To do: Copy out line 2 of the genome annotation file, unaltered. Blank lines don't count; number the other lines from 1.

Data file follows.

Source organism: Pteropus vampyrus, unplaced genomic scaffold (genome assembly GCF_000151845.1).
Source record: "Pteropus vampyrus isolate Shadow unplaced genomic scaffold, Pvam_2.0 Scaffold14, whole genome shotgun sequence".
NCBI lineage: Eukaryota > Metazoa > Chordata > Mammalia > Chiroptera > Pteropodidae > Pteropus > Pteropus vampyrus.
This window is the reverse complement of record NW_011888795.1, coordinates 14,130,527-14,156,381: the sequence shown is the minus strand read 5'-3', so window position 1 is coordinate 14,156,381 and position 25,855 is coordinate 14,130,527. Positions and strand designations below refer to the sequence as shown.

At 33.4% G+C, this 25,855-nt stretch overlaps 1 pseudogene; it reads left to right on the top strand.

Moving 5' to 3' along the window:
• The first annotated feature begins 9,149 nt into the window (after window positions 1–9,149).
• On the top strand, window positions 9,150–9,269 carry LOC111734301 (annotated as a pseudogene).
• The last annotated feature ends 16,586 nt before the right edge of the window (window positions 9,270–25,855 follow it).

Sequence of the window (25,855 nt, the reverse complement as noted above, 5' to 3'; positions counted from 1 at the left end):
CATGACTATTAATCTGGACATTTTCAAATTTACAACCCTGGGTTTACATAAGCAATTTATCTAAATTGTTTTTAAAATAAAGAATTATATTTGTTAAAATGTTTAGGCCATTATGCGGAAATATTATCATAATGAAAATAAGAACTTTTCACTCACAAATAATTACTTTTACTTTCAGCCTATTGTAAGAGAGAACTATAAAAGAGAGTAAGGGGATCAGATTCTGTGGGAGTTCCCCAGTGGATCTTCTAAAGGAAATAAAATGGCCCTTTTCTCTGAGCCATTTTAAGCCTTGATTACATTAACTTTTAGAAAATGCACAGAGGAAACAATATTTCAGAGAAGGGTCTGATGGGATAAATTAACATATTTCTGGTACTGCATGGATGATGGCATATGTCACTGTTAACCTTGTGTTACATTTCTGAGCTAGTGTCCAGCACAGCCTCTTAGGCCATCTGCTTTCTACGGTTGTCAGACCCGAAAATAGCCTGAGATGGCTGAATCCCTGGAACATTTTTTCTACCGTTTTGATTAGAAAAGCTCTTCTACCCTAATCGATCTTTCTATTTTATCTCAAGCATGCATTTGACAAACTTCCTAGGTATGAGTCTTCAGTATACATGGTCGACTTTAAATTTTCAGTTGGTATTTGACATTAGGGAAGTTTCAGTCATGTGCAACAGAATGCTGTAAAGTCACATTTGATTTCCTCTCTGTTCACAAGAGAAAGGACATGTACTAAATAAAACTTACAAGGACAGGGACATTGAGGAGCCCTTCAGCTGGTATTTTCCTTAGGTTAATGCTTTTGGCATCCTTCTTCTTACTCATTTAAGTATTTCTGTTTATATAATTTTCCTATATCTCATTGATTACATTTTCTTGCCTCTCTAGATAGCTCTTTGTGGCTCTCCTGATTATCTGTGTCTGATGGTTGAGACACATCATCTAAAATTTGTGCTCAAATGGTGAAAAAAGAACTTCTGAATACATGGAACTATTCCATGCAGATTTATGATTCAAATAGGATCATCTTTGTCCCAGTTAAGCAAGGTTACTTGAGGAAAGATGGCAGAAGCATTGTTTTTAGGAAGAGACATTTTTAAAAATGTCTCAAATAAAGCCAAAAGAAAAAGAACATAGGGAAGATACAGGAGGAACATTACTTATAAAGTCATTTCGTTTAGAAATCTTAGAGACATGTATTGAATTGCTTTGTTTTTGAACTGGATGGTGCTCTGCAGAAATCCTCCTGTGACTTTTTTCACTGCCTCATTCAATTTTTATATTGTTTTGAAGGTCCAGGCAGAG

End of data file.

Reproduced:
Source record: "Pteropus vampyrus isolate Shadow unplaced genomic scaffold, Pvam_2.0 Scaffold14, whole genome shotgun sequence".